Kyiv has so far been spared a major assault, with long columns of troops bearing down from the northwest and east halted at the gates in heavy fighting. But residents in the capital have endured nightly deadly missile attacks.

Debris from a missile blew a large crater in the ground in the middle of a residential block where a school was also located in northern Kyiv on Friday, shattering hundreds of windows and leaving debris scattered around the complex.

At least one person was killed, emergency services said. Kyiv mayor said 19 people were injured including four children.

“This is a war crime by Putin,” said Lyudmila Nikolaenko, visiting her son, who lived in one of the apartments hit. “They say they aren’t hitting regular people, they say we are firing at ourselves.”

In Mariupol, Ukraine said it had so far rescued 130 people from the basement of a theatre used as a bomb shelter when it was flattened by Russian strikes two days ago. Kyiv said it feared as many as 1,000 could still be trapped inside. It has given no information yet about dead or wounded. Russia denies hitting the theatre.

BIDEN PUTTING PRESSURE ON BEIJING

Peace talks have stepped up this week, with Kyiv, which is demanding a Russian ceasefire and withdrawal, saying Moscow has become more serious as quick victory slips out of its reach.

Both sides have described progress towards a political formula that would keep Ukraine out of the NATO alliance but protected with some other form of guarantee. Both, however, accused each other on Friday of dragging the talks.

With financial sanctions and diplomatic ostracism cutting Russia off from advanced economies, China is Russia’s last big economic lifeline.

Putin and Xi signed a “no limits” friendship pact three weeks before the invasion, in an ostentatious event held on the morning of last month’s Winter Olympics opening ceremony. The document repeated some of Russia’s grievances over Ukraine.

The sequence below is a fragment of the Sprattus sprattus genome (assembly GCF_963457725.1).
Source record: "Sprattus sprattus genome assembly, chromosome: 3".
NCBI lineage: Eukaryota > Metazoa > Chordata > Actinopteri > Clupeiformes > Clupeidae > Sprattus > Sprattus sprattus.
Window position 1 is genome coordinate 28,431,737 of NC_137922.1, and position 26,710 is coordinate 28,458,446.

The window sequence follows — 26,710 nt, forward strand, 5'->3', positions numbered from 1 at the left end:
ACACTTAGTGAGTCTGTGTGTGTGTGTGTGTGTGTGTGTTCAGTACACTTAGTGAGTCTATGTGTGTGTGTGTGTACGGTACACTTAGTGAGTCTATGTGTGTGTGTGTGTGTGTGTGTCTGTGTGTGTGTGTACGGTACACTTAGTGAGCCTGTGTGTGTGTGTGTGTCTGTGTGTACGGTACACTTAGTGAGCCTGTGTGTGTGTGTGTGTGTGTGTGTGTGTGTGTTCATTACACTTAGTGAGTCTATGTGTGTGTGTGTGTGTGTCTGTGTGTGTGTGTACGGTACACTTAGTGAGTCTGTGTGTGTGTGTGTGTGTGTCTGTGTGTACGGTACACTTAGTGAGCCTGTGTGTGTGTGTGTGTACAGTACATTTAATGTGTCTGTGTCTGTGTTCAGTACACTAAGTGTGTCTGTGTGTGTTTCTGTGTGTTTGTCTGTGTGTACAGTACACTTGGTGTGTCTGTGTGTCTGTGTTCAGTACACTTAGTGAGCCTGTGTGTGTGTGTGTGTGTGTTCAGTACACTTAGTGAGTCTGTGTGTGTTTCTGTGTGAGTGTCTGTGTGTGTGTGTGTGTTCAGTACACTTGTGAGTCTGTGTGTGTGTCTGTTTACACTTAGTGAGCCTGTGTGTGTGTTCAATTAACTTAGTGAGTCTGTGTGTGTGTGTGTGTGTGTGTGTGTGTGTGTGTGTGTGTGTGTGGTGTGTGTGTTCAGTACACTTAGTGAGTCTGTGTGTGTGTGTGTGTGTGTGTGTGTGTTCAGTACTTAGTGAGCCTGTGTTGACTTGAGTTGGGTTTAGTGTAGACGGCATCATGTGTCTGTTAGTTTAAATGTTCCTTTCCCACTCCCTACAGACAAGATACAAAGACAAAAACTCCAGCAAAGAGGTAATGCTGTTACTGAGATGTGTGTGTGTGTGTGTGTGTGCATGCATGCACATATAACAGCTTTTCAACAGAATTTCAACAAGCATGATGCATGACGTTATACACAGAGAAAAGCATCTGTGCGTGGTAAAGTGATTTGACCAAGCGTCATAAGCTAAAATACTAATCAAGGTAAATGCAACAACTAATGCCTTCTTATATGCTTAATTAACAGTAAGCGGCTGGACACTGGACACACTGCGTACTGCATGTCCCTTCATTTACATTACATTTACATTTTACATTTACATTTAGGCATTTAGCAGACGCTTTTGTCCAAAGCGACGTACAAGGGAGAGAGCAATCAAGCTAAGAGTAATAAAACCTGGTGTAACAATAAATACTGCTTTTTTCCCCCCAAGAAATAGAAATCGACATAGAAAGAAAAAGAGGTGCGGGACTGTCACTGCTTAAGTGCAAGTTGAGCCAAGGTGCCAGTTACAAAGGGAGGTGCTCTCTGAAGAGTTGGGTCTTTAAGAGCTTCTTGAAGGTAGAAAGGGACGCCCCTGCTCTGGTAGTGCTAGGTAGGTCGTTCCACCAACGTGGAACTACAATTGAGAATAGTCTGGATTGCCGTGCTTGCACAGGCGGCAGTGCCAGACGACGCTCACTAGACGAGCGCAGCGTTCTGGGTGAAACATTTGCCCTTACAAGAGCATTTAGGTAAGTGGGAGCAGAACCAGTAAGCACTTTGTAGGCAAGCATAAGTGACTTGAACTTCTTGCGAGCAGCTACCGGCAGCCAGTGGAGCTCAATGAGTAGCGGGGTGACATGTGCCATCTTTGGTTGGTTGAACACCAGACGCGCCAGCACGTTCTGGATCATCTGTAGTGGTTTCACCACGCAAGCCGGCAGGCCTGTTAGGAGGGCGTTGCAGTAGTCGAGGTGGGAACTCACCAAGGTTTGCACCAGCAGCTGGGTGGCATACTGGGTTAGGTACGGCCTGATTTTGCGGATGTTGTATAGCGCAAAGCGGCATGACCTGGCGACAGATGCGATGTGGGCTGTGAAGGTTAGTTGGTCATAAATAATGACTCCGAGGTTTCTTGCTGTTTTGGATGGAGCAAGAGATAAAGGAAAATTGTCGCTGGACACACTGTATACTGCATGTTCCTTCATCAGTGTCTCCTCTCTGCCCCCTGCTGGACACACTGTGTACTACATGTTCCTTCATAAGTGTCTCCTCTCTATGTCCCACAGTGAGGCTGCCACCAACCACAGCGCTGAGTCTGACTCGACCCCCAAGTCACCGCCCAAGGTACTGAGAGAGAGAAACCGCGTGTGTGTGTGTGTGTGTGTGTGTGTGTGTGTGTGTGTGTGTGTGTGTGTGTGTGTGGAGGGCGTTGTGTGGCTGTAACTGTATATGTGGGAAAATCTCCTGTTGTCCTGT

China has so far been treading a careful line, abstaining in votes over UN resolutions condemning Russia while declining to refer to the assault as an invasion criticizing the West.

But Washington, which this week announced $800 million in new military aid to Kyiv, now says Moscow wants more from Beijing than just diplomatic cover, and has asked for money and weapons to keep the war going, which Moscow and Beijing deny.

The United States is concerned China is “considering directly assisting Russia with military equipment to use in Ukraine,” Secretary of State Antony Blinken said.

Biden, who described Putin as a “murderous dictator,” will make clear to Xi that China “will bear responsibility for any actions it takes to support Russia’s aggression”, Blinken told reporters. The two leaders were due to speak at 1300 GMT.

“Beijing will do everything in its power to avoid having to openly take sides, but its formerly relatively cost-free relationship with Russia has become complicated and is now exposing China to growing geopolitical, economic and reputational risks,” said Helena Legarda, Lead Analyst at the Mercator Institute for China Studies.

Hours before the phone call, China sailed an aircraft carrier through the sensitive Taiwan Strait — shadowed by a US destroyer — a person with direct knowledge of the matter said.